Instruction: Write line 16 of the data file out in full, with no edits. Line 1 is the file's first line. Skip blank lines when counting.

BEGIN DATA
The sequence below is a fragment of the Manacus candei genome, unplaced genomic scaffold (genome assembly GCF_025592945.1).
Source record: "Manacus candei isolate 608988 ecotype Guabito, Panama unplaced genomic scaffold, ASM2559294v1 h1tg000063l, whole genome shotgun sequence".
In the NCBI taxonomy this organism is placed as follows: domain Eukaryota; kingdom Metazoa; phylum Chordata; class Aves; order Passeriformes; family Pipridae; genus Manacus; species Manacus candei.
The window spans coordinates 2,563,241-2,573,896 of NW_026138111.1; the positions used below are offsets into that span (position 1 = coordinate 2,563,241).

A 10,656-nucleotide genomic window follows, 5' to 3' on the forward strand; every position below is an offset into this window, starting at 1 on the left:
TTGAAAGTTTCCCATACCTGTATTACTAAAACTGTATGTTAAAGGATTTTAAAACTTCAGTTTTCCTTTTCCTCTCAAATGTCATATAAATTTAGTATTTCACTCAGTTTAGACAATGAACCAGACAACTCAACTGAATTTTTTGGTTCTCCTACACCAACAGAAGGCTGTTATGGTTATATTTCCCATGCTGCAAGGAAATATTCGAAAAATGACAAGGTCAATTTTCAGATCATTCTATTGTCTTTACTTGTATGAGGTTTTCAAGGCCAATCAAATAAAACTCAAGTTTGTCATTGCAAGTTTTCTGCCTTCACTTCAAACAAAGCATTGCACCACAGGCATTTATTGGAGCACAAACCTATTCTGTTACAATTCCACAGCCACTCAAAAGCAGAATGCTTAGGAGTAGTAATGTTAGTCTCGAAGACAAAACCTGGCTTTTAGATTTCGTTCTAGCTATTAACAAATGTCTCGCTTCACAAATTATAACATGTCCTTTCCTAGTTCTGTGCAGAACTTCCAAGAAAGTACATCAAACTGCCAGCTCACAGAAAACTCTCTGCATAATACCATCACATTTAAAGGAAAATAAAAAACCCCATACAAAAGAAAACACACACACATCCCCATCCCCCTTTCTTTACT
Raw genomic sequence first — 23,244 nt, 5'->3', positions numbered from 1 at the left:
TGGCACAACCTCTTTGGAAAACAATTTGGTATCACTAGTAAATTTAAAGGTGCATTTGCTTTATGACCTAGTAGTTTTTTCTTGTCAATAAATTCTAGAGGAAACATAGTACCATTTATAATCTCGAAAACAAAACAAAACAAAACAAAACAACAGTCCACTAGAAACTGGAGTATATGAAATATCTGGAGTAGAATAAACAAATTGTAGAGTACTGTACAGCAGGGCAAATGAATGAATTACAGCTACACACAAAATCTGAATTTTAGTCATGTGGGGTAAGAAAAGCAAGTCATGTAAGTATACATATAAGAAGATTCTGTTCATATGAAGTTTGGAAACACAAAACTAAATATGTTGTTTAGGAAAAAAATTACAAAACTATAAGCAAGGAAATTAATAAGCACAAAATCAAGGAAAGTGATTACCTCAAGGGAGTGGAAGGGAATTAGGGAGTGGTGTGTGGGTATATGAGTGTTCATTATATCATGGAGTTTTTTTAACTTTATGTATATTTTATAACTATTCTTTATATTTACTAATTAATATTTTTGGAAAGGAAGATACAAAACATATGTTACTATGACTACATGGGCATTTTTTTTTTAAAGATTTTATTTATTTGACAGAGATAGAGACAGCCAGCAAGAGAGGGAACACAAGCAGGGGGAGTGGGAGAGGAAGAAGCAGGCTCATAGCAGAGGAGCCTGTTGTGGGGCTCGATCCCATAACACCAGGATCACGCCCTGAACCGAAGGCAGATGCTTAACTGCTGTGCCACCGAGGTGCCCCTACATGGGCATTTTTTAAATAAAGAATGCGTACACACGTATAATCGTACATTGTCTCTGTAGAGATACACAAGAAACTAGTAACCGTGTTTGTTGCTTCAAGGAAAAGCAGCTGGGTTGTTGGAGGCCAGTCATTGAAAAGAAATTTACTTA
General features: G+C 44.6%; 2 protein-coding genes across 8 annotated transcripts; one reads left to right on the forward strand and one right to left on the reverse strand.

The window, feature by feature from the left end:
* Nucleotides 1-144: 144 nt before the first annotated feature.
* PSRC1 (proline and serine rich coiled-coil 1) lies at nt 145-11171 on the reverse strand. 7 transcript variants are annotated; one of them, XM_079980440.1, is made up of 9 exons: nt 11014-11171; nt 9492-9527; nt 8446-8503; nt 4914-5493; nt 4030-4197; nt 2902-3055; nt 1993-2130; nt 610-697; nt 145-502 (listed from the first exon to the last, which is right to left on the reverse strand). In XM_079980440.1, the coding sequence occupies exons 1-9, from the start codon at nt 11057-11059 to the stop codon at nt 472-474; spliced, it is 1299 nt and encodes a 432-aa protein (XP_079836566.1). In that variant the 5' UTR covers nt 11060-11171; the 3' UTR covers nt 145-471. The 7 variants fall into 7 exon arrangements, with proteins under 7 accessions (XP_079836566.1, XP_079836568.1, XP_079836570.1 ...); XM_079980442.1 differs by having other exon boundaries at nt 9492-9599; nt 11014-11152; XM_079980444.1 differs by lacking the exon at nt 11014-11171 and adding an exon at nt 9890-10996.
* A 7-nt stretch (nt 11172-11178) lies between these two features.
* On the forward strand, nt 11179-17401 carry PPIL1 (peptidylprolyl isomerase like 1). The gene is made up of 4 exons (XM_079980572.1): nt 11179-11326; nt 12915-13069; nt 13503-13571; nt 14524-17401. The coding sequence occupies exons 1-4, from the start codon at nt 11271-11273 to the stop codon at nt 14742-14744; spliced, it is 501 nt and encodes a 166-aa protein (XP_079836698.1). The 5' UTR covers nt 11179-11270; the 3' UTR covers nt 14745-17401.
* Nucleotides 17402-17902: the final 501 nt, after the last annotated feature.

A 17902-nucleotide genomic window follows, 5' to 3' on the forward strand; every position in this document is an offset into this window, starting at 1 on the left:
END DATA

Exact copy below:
A 17902-nucleotide genomic window follows, 5' to 3' on the forward strand; every position in this document is an offset into this window, starting at 1 on the left: